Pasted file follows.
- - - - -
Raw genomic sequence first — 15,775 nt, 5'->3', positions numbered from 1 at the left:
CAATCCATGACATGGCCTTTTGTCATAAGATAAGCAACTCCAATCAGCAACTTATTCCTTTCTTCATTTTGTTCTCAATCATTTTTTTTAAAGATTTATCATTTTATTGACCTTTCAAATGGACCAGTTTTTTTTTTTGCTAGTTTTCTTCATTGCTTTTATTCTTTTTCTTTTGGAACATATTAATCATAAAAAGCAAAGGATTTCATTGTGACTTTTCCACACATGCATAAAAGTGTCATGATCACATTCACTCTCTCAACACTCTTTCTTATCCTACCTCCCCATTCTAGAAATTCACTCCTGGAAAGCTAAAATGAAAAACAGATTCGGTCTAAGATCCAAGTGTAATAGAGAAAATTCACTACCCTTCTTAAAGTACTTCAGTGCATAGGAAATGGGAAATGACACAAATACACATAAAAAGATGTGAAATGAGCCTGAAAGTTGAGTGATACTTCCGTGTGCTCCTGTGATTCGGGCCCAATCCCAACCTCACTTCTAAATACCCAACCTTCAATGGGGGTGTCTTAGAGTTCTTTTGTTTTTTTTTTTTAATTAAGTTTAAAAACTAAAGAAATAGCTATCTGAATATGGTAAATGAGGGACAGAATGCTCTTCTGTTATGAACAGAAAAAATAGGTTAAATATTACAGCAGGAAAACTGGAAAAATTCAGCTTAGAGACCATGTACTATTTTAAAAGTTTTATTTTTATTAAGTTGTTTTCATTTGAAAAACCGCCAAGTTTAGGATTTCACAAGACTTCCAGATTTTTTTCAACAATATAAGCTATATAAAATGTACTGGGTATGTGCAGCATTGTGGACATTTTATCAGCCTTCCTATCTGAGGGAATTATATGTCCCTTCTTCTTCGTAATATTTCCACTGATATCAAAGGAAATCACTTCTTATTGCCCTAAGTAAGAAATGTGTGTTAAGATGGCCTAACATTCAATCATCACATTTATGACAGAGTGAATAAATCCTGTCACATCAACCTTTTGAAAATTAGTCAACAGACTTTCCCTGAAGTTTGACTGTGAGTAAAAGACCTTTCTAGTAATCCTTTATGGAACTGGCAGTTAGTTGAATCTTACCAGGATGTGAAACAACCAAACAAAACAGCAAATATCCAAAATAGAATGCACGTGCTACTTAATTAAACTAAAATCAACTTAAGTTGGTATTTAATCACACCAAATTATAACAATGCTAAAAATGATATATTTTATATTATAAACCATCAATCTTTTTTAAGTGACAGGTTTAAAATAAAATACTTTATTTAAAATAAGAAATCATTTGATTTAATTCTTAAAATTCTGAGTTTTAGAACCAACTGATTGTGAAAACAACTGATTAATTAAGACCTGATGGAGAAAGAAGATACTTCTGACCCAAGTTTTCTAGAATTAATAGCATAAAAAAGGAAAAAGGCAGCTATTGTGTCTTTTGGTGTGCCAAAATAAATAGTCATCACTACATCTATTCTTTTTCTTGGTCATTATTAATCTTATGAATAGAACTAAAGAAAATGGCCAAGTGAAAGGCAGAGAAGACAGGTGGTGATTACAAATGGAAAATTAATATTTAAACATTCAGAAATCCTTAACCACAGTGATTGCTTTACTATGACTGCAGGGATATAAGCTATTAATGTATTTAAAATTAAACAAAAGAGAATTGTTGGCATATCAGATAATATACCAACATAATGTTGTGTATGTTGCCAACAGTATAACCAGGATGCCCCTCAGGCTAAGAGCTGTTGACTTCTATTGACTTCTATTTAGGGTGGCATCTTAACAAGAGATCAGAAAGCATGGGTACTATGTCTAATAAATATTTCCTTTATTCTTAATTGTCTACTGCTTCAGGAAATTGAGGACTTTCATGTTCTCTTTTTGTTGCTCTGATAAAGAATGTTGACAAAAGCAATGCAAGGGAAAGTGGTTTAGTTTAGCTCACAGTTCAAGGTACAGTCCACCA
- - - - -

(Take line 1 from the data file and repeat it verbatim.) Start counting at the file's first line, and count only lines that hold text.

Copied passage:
Raw genomic sequence first — 15,775 nt, 5'->3', positions numbered from 1 at the left: